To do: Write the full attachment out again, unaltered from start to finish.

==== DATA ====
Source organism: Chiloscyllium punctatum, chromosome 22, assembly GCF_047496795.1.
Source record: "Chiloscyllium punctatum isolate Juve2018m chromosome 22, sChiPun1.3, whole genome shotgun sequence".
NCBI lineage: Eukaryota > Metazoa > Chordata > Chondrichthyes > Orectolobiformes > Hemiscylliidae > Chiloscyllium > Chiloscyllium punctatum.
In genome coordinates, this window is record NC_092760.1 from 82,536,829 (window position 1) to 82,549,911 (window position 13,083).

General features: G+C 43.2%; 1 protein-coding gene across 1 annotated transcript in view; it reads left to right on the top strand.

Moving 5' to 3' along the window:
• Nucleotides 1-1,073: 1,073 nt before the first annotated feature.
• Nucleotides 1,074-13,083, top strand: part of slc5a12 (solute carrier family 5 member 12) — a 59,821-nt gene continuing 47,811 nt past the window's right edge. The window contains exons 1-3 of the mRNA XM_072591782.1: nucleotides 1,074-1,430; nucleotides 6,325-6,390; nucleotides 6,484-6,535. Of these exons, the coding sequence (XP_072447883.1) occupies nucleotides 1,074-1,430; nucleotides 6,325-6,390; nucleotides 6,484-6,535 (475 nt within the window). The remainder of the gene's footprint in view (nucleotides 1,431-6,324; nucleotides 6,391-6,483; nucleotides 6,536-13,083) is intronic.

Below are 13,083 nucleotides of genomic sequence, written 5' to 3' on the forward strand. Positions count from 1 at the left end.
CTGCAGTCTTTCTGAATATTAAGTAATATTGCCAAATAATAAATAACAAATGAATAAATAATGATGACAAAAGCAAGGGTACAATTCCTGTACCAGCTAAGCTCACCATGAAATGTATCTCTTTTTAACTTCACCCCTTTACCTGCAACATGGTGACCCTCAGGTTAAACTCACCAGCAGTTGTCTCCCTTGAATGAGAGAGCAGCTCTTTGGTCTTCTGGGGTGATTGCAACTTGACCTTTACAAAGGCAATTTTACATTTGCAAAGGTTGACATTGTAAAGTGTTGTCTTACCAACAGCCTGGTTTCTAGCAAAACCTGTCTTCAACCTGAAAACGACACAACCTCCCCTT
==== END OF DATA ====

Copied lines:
Source organism: Chiloscyllium punctatum, chromosome 22, assembly GCF_047496795.1.
Source record: "Chiloscyllium punctatum isolate Juve2018m chromosome 22, sChiPun1.3, whole genome shotgun sequence".
NCBI lineage: Eukaryota > Metazoa > Chordata > Chondrichthyes > Orectolobiformes > Hemiscylliidae > Chiloscyllium > Chiloscyllium punctatum.
In genome coordinates, this window is record NC_092760.1 from 82,536,829 (window position 1) to 82,549,911 (window position 13,083).

General features: G+C 43.2%; 1 protein-coding gene across 1 annotated transcript in view; it reads left to right on the top strand.

Moving 5' to 3' along the window:
• Nucleotides 1-1,073: 1,073 nt before the first annotated feature.
• Nucleotides 1,074-13,083, top strand: part of slc5a12 (solute carrier family 5 member 12) — a 59,821-nt gene continuing 47,811 nt past the window's right edge. The window contains exons 1-3 of the mRNA XM_072591782.1: nucleotides 1,074-1,430; nucleotides 6,325-6,390; nucleotides 6,484-6,535. Of these exons, the coding sequence (XP_072447883.1) occupies nucleotides 1,074-1,430; nucleotides 6,325-6,390; nucleotides 6,484-6,535 (475 nt within the window). The remainder of the gene's footprint in view (nucleotides 1,431-6,324; nucleotides 6,391-6,483; nucleotides 6,536-13,083) is intronic.

Below are 13,083 nucleotides of genomic sequence, written 5' to 3' on the forward strand. Positions count from 1 at the left end.
CTGCAGTCTTTCTGAATATTAAGTAATATTGCCAAATAATAAATAACAAATGAATAAATAATGATGACAAAAGCAAGGGTACAATTCCTGTACCAGCTAAGCTCACCATGAAATGTATCTCTTTTTAACTTCACCCCTTTACCTGCAACATGGTGACCCTCAGGTTAAACTCACCAGCAGTTGTCTCCCTTGAATGAGAGAGCAGCTCTTTGGTCTTCTGGGGTGATTGCAACTTGACCTTTACAAAGGCAATTTTACATTTGCAAAGGTTGACATTGTAAAGTGTTGTCTTACCAACAGCCTGGTTTCTAGCAAAACCTGTCTTCAACCTGAAAACGACACAACCTCCCCTT